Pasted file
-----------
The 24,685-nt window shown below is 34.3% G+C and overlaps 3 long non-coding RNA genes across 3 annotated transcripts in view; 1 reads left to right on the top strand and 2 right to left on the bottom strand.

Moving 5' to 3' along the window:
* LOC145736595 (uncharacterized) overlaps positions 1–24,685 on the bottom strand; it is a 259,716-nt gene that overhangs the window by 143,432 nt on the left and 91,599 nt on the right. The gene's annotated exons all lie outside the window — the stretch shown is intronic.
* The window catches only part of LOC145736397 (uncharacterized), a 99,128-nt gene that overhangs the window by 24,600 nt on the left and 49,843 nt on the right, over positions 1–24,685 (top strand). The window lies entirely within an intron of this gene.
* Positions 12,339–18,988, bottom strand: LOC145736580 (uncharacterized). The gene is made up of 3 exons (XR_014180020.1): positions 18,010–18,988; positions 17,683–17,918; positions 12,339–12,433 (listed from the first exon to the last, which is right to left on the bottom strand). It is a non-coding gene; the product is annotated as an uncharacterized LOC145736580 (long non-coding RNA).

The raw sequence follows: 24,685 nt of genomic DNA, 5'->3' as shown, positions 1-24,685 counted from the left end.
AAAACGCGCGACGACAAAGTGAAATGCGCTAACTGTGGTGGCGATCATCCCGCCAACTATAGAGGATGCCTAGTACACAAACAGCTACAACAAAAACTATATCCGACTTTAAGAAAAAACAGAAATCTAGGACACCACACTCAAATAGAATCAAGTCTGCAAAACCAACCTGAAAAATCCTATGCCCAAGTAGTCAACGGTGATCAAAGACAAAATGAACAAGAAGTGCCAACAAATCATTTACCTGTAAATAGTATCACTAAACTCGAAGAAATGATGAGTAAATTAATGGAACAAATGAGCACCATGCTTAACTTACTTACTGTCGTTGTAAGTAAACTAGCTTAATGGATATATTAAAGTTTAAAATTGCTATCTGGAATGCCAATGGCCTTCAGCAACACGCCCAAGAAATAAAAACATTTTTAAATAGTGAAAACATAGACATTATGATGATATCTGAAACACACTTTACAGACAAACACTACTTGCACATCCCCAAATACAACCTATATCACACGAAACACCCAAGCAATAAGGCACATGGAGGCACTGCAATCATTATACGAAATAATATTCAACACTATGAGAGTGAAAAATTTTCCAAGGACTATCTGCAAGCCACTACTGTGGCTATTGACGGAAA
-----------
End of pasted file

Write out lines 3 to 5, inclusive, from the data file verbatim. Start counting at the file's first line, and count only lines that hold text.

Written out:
* LOC145736595 (uncharacterized) overlaps positions 1–24,685 on the bottom strand; it is a 259,716-nt gene that overhangs the window by 143,432 nt on the left and 91,599 nt on the right. The gene's annotated exons all lie outside the window — the stretch shown is intronic.
* The window catches only part of LOC145736397 (uncharacterized), a 99,128-nt gene that overhangs the window by 24,600 nt on the left and 49,843 nt on the right, over positions 1–24,685 (top strand). The window lies entirely within an intron of this gene.
* Positions 12,339–18,988, bottom strand: LOC145736580 (uncharacterized). The gene is made up of 3 exons (XR_014180020.1): positions 18,010–18,988; positions 17,683–17,918; positions 12,339–12,433 (listed from the first exon to the last, which is right to left on the bottom strand). It is a non-coding gene; the product is annotated as an uncharacterized LOC145736580 (long non-coding RNA).